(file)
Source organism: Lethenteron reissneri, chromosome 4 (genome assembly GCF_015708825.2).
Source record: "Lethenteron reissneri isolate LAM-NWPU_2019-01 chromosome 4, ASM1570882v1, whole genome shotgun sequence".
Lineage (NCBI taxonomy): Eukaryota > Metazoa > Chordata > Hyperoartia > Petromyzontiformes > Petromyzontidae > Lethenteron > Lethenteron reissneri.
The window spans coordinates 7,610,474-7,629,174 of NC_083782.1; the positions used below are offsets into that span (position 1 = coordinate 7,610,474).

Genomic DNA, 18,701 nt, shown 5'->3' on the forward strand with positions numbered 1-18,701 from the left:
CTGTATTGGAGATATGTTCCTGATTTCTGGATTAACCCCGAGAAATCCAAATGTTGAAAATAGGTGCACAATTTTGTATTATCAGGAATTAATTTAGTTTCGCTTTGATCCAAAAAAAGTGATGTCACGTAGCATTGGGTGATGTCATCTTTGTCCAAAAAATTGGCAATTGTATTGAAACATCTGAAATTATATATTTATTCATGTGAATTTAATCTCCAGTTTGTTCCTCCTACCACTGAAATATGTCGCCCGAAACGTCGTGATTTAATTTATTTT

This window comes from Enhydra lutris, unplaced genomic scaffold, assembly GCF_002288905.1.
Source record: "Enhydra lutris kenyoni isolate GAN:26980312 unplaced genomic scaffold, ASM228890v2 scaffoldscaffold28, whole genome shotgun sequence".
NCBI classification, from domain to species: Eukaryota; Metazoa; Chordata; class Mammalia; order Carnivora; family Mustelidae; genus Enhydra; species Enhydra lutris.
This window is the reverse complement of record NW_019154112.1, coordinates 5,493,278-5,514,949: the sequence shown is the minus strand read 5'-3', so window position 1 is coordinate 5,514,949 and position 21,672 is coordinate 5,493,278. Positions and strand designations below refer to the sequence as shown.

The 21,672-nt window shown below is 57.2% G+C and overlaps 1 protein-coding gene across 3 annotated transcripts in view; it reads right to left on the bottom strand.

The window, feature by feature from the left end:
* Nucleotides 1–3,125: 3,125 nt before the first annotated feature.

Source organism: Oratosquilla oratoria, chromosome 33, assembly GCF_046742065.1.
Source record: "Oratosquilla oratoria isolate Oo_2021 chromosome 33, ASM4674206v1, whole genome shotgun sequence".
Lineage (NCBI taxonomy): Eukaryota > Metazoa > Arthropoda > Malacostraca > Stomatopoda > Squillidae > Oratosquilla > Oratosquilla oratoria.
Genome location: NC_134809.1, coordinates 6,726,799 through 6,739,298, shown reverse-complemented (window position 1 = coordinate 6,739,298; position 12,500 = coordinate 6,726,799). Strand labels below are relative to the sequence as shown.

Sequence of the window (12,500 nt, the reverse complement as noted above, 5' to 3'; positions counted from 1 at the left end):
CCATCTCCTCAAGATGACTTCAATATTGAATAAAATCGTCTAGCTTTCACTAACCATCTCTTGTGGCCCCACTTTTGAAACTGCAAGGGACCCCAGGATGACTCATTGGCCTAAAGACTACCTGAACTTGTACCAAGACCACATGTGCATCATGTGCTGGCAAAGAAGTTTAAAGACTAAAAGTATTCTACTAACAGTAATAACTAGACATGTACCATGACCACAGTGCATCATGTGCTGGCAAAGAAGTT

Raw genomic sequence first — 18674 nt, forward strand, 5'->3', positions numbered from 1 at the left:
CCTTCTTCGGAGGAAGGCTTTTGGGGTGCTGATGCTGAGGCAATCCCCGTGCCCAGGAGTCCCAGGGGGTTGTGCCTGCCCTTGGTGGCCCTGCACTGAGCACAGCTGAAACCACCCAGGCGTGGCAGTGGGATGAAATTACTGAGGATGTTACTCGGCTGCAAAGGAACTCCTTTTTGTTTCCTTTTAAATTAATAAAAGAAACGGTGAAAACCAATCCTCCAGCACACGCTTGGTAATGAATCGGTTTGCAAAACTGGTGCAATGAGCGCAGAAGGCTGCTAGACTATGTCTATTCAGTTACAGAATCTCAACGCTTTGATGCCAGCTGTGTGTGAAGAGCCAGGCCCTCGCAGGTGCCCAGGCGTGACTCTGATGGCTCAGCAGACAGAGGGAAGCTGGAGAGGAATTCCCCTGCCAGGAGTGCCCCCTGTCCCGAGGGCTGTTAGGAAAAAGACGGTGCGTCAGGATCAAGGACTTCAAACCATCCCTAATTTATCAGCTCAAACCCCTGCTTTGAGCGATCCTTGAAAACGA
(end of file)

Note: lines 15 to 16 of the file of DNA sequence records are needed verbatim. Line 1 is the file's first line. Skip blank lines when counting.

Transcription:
Source record: "Oratosquilla oratoria isolate Oo_2021 chromosome 33, ASM4674206v1, whole genome shotgun sequence".
Lineage (NCBI taxonomy): Eukaryota > Metazoa > Arthropoda > Malacostraca > Stomatopoda > Squillidae > Oratosquilla > Oratosquilla oratoria.